Django Reinhardt & Stephane Grappelli – Quintet of the Hot Club of France

Is anyone else titillated by the prospects that lay in that partially opened blind?


Sweet & Lowdown was the last Woody Allen movie I ever watched. I was a huge Woody Allen fan up to that point, watching and re-watching all of his movies. But after Sweet & Lowdown he put out a couple that just didn’t look interesting to me (I know one was Curse of the Jade Scorpion, forget what the other was). By the time he was making movies that people seemed interested in again, I was out of the habit and just never got around to them. I’m not one to believe it is important to judge a person’s art by a person’s actions, but I have to admit it feels kinda nice to have got out in front of this one. If losing interest in the late ‘90s counts as out front. I mean, he did run away with his daughter in 1992.

Woody Allen notwithstanding, I really love this music. I don’t remember exactly when I first heard Django Reinhardt, but it seems a fair guess that it was in some vintage clothing store in Kensington Market. Hearing old timey music in that setting always struck a chord with me. Cramped, colourful aisles of clothes. The heavy scent of nag champa blending with the blanket of mustiness and settling halfway up my nose, slowly drawing out a sneeze. And always old blues or jazz on the speakers. In that setting, the most straight-ahead jazz would feel like the coolest thing I’d ever heard.

Hell, listening to this in my living room right now it still sounds pretty fucking cool. Django Reinhardt is a brilliant guitarist. He plays with such nimble physicality and approaches melodies with a buoyant playfulness. Even when he’s laying back to accompany Grappelli, the way he does those rapid, rhythmic, rolls on his guitar is spellbinding. The two really work each other up into a frenzy on “Miss Annabelle Lee.” “Tears” sounds like music from one of those old black and white cartoons that’s like a fever dream with skeletons dancing and more dark and disturbing images than you ever expect from something that’s that old or that animated.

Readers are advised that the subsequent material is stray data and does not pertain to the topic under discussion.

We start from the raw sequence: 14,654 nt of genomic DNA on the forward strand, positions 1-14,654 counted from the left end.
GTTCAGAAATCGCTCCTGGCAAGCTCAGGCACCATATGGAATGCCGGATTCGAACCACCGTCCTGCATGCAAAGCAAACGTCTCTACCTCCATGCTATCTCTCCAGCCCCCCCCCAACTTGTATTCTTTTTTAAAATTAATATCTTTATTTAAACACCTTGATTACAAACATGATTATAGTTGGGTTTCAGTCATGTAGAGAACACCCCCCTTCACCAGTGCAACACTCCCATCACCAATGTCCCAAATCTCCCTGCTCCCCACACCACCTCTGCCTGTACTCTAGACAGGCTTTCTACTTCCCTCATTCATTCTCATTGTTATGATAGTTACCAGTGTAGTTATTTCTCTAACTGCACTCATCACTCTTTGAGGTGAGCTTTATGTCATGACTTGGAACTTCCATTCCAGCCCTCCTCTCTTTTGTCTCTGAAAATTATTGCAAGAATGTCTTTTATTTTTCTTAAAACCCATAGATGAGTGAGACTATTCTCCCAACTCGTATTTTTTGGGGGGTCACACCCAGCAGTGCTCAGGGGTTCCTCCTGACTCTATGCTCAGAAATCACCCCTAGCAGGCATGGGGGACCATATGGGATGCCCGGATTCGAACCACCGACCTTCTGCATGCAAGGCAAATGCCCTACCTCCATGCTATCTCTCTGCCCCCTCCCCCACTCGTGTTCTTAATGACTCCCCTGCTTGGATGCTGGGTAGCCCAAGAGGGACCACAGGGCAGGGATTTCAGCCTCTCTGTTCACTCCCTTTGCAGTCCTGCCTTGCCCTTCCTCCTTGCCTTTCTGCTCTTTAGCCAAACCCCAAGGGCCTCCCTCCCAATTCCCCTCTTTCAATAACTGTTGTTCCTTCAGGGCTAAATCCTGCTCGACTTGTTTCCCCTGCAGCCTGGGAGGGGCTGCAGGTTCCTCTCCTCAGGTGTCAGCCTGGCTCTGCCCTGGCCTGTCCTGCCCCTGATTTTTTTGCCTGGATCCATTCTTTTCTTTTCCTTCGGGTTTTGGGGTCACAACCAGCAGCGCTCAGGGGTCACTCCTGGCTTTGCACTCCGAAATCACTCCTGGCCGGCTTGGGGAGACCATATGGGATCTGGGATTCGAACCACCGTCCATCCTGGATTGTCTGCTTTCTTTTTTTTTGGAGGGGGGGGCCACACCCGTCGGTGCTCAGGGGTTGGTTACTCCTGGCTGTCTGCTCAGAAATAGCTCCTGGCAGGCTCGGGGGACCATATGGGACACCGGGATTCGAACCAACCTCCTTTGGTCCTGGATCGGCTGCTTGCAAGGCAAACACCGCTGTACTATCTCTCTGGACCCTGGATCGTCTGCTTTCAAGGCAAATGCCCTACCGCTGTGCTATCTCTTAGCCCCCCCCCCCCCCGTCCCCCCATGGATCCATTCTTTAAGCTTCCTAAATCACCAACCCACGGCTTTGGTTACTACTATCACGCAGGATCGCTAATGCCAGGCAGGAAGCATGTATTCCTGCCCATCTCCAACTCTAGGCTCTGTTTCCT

My favourite track on this album has always been “Mystery Pacific” though. It opens with an excellent musical impression of a train rolling down a track, chug-a-chugging out of the station, picking up steam, the steam whistle blows, the wheels howl as they grind on the tracks and from this comes a rapid, virtuosic performance rolling out across the aurally painted landscape, like some earthbound flight of the bumblebee. Then it ends abruptly with the striking and muting of a chord that plays as equal parts train crash and mic drop.

***

Favourite Song: Mystery Pacific

Runner Up: When Day is Done

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